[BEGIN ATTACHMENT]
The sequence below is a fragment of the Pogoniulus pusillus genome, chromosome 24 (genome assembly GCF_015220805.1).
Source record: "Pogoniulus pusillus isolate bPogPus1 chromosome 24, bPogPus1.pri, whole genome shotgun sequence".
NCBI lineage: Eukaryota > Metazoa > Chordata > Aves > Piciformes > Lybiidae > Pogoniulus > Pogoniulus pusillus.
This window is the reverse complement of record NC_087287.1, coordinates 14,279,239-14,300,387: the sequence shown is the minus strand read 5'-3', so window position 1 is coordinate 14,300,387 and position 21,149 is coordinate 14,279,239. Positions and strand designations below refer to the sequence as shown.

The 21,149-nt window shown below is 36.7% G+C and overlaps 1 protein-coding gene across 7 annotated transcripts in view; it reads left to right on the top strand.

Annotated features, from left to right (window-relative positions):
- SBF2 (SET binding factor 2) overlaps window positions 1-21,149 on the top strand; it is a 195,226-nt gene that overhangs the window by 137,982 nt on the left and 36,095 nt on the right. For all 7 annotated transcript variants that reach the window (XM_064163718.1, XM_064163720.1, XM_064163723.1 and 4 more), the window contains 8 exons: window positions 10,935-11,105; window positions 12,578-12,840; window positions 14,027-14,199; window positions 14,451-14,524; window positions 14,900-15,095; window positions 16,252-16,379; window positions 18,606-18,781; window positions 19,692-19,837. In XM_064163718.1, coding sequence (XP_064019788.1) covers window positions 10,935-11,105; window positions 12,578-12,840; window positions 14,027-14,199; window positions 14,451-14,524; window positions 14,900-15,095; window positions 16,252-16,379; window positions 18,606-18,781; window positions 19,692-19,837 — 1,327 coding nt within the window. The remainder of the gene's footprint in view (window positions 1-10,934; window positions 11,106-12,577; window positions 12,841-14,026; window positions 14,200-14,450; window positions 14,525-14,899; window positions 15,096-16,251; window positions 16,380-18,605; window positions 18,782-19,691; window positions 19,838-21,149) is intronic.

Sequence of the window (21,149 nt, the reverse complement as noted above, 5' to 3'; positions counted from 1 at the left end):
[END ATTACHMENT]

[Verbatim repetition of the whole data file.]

The sequence below is a fragment of the Pogoniulus pusillus genome, chromosome 24 (genome assembly GCF_015220805.1).
Source record: "Pogoniulus pusillus isolate bPogPus1 chromosome 24, bPogPus1.pri, whole genome shotgun sequence".
NCBI lineage: Eukaryota > Metazoa > Chordata > Aves > Piciformes > Lybiidae > Pogoniulus > Pogoniulus pusillus.
This window is the reverse complement of record NC_087287.1, coordinates 14,279,239-14,300,387: the sequence shown is the minus strand read 5'-3', so window position 1 is coordinate 14,300,387 and position 21,149 is coordinate 14,279,239. Positions and strand designations below refer to the sequence as shown.

The 21,149-nt window shown below is 36.7% G+C and overlaps 1 protein-coding gene across 7 annotated transcripts in view; it reads left to right on the top strand.

Annotated features, from left to right (window-relative positions):
- SBF2 (SET binding factor 2) overlaps window positions 1-21,149 on the top strand; it is a 195,226-nt gene that overhangs the window by 137,982 nt on the left and 36,095 nt on the right. For all 7 annotated transcript variants that reach the window (XM_064163718.1, XM_064163720.1, XM_064163723.1 and 4 more), the window contains 8 exons: window positions 10,935-11,105; window positions 12,578-12,840; window positions 14,027-14,199; window positions 14,451-14,524; window positions 14,900-15,095; window positions 16,252-16,379; window positions 18,606-18,781; window positions 19,692-19,837. In XM_064163718.1, coding sequence (XP_064019788.1) covers window positions 10,935-11,105; window positions 12,578-12,840; window positions 14,027-14,199; window positions 14,451-14,524; window positions 14,900-15,095; window positions 16,252-16,379; window positions 18,606-18,781; window positions 19,692-19,837 — 1,327 coding nt within the window. The remainder of the gene's footprint in view (window positions 1-10,934; window positions 11,106-12,577; window positions 12,841-14,026; window positions 14,200-14,450; window positions 14,525-14,899; window positions 15,096-16,251; window positions 16,380-18,605; window positions 18,782-19,691; window positions 19,838-21,149) is intronic.

Sequence of the window (21,149 nt, the reverse complement as noted above, 5' to 3'; positions counted from 1 at the left end):